A summary of findings that emerged from the study:

  • The deep level of learning that occurred in the on-line course caused participants to revisit their beliefs and practices.
  • Participants began using appropriate theoretical/pedagogical language to describe their instructional practices. They noted that they acquired names for their beliefs and practices that allowed them to tie research to practice.
  • All participants grew professionally, albeit in varied degrees, in their understanding of their work and their students.
  • The on-line course was described as meaningful, demanding, substantive, time consuming, useful and impacting.
  •  The on-line course was highly valued as a useful venue for professional development

This study may facilitate a reevaluation of this and future on-line courses designed for in-service teachers and other types of adult learners. It may also offer on-line instructors and students a conceptual framework for facilitating learning and teaching at a distance. It could provide administrators with a more effective venue for professional opportunities for in-service teachers. It may also assist teacher educators in understanding how teachers change and how reflectivity can occur when using an on-line delivery.

SUGGESTIONS FOR FURTHER RESEARCH

This study has implications for further research. Some of the questions that need to be studied include, but are not limited to, the following:

  • How is the learning of the students enrolled in the classes of these teacher participants affected by teacher participation in such on-line courses? Is student learning increased as a result of teacher participation in an on-line professional development course that is tied to classroom application?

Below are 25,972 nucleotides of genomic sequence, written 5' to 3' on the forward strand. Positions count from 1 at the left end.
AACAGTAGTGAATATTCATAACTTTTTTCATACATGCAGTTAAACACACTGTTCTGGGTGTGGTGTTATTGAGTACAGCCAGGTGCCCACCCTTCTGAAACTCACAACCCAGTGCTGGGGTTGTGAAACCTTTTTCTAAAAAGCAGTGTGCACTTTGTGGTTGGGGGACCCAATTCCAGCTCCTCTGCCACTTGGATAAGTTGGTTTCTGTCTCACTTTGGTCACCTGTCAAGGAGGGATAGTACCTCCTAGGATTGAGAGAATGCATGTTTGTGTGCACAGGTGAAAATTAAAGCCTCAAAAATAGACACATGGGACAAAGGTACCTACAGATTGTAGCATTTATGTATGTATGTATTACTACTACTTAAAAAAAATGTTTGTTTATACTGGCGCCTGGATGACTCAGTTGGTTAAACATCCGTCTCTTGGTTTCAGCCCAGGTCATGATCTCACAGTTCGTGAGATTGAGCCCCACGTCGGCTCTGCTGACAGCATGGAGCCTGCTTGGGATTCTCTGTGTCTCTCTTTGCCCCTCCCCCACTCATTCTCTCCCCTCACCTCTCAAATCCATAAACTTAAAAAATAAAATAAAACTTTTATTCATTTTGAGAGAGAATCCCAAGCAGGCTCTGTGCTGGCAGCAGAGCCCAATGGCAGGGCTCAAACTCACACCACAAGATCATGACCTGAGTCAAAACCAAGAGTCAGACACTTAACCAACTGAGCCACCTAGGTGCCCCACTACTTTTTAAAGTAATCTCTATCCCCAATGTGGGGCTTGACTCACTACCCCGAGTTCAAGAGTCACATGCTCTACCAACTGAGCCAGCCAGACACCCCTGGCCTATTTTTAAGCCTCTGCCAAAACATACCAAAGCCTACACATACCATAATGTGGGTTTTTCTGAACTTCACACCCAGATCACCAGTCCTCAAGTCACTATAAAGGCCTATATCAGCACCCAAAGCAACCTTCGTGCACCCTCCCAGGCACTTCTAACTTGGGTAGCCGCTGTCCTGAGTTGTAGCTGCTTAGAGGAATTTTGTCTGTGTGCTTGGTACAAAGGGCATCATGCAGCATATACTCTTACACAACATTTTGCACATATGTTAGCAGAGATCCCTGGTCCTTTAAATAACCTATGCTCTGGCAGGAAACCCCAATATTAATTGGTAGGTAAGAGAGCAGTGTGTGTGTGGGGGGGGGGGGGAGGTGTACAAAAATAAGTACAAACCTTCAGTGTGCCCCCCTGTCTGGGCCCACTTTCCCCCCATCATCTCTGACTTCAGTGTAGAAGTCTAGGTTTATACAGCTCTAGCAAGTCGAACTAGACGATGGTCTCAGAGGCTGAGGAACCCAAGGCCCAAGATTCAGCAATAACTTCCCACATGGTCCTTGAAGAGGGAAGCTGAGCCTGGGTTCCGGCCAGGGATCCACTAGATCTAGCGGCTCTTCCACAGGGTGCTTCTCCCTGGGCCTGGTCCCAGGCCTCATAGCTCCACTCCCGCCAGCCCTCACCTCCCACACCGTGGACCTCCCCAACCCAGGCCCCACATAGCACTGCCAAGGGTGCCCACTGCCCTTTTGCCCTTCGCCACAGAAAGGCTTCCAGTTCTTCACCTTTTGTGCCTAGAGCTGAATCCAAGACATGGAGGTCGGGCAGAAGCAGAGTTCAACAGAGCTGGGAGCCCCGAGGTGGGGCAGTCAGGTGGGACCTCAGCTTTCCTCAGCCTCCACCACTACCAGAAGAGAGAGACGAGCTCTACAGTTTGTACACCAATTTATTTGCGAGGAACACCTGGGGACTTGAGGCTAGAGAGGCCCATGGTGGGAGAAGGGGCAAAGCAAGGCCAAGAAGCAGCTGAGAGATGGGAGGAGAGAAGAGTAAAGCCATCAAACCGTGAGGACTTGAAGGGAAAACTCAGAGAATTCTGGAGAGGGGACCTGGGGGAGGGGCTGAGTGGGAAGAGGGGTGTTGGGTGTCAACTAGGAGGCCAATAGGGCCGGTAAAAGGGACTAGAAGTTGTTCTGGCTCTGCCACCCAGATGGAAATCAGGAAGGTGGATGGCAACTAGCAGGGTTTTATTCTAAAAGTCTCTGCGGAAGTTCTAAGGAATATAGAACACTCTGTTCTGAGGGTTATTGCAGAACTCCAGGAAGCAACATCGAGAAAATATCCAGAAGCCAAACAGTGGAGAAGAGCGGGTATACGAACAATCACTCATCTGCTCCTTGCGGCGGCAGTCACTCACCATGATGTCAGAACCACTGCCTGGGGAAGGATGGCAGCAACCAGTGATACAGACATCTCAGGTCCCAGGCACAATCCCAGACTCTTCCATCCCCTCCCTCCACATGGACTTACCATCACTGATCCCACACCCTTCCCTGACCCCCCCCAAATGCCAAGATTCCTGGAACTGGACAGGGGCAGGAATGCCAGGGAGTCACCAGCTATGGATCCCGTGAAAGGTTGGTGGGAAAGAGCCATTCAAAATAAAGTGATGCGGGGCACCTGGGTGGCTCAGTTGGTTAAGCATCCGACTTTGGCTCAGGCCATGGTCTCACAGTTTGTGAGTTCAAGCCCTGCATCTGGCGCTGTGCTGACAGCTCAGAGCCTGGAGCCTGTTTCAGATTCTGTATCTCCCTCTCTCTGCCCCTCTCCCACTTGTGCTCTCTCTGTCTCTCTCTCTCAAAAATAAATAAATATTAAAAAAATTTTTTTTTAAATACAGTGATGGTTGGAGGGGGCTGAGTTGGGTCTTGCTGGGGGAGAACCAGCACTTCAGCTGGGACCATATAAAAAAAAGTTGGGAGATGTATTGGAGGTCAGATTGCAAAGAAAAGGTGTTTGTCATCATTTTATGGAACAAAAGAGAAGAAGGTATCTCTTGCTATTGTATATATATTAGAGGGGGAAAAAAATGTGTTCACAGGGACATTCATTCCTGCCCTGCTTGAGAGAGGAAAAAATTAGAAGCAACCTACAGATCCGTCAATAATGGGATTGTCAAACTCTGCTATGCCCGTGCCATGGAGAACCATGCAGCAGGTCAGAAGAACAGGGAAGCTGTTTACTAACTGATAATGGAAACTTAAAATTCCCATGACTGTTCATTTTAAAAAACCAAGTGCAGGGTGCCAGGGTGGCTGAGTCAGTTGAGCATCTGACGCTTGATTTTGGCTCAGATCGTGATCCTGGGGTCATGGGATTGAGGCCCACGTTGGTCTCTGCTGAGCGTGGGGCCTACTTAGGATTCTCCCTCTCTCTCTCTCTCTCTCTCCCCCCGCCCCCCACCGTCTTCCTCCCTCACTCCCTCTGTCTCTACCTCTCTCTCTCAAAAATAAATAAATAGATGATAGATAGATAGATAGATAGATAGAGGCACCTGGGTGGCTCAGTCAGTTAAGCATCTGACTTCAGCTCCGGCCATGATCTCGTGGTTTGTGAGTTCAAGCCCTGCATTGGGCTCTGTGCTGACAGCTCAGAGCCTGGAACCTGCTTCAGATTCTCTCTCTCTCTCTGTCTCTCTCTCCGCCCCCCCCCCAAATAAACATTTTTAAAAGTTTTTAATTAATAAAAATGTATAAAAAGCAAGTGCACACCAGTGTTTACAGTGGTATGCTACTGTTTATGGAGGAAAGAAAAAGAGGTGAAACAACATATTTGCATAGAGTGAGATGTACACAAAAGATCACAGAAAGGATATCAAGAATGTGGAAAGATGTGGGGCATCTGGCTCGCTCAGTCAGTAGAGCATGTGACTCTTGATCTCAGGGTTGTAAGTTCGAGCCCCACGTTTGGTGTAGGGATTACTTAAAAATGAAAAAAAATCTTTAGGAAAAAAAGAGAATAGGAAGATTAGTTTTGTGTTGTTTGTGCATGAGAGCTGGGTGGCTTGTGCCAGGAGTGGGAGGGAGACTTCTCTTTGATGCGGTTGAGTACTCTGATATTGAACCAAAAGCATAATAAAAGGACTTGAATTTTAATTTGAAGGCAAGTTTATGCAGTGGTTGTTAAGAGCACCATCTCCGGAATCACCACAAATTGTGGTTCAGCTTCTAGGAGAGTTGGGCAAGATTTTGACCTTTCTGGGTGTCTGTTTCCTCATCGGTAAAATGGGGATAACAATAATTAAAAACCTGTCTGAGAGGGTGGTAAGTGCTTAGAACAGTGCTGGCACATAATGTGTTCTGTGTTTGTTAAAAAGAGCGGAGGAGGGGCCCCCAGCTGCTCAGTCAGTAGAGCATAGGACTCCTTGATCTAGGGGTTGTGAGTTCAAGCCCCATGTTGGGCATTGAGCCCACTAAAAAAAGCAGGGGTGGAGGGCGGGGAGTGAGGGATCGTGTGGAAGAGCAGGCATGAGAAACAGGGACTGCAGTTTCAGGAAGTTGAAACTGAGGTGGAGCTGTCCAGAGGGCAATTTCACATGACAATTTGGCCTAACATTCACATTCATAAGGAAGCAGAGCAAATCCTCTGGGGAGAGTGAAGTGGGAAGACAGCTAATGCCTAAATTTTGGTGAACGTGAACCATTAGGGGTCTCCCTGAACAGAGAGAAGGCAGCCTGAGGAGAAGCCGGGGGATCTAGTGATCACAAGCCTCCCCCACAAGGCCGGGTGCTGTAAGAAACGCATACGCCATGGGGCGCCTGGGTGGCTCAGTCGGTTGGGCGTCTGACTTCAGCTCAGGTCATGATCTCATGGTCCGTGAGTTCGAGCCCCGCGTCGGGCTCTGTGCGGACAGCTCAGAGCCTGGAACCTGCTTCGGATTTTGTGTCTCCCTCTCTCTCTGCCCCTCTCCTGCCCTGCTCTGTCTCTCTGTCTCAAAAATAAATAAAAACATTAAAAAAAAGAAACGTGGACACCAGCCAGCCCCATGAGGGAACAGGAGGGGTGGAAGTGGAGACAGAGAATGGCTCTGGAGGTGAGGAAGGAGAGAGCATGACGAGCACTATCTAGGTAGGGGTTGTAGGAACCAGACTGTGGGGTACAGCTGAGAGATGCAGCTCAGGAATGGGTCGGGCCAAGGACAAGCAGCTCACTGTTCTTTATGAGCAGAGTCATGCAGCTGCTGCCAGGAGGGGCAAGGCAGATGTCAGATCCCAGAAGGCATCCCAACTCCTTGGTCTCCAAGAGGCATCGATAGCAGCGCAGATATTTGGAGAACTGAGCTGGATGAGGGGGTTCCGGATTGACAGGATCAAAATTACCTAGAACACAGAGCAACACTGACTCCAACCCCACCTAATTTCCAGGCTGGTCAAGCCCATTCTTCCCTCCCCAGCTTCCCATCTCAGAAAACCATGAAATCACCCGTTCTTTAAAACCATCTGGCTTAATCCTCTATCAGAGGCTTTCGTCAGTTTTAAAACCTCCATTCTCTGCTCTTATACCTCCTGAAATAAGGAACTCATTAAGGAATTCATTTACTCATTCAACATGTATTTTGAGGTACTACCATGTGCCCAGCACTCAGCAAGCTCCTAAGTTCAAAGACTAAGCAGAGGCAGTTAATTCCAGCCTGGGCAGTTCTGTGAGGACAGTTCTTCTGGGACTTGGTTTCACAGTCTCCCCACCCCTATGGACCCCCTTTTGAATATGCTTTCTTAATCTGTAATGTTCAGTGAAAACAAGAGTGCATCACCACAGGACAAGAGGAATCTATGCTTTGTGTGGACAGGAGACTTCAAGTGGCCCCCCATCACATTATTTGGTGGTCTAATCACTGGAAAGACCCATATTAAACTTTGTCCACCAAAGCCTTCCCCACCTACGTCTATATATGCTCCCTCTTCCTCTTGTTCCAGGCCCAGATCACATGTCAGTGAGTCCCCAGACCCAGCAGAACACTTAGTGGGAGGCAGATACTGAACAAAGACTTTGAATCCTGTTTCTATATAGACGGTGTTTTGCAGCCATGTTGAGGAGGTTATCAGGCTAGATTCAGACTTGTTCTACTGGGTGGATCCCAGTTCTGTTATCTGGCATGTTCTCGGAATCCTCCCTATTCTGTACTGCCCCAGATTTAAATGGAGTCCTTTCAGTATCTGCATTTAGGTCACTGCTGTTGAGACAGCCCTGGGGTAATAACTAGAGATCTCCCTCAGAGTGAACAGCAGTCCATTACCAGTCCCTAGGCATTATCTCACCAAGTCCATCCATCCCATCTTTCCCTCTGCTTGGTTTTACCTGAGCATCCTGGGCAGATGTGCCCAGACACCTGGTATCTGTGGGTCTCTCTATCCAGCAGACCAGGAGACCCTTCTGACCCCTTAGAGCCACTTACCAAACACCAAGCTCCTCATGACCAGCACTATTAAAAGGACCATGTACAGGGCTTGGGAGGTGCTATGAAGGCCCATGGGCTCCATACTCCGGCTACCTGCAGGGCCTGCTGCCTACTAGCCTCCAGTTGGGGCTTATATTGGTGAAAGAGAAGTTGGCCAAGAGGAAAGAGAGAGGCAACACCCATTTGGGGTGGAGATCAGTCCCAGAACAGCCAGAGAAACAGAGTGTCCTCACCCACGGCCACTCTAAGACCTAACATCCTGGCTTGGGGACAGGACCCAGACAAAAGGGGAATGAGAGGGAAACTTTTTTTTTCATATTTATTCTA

• What is the degree to which in-service teachers retain the knowledge acquired in a course of this type after varying periods of time?
  • How do the results of an on-line constructivist course compare with those of a face-to-face course?

ABOUT THE AUTHORS

Ekaterina Koubek

Ekaterina Koubek is Assistant Professor of Education/ESL at Buena Vista University, Iowa. She received her Ph.D. degree in Administration, Curriculum, and Instruction with an emphasis on Second Language Acquisition/Foreign Language Education from the University of Nebraska-Lincoln. Her research interests are in the areas of teacher education, distance education, second language acquisition and instructional technology.

E-mail: koubek@bvu.edu

Aleidine J. Moeller

Aleidine J. Moeller is the Edith S. Greer Professor of Teaching, Learning and Teacher Education at the University of Nebraska-Lincoln.   She is the Director of the GOLDEN (German On-Line Distance Education Network) project and is the co-author of the Instructional Planning course.   Her research interests include foreign language education, teacher education, instructional technology and distance education.

E-mail: amoeller2@unl.edu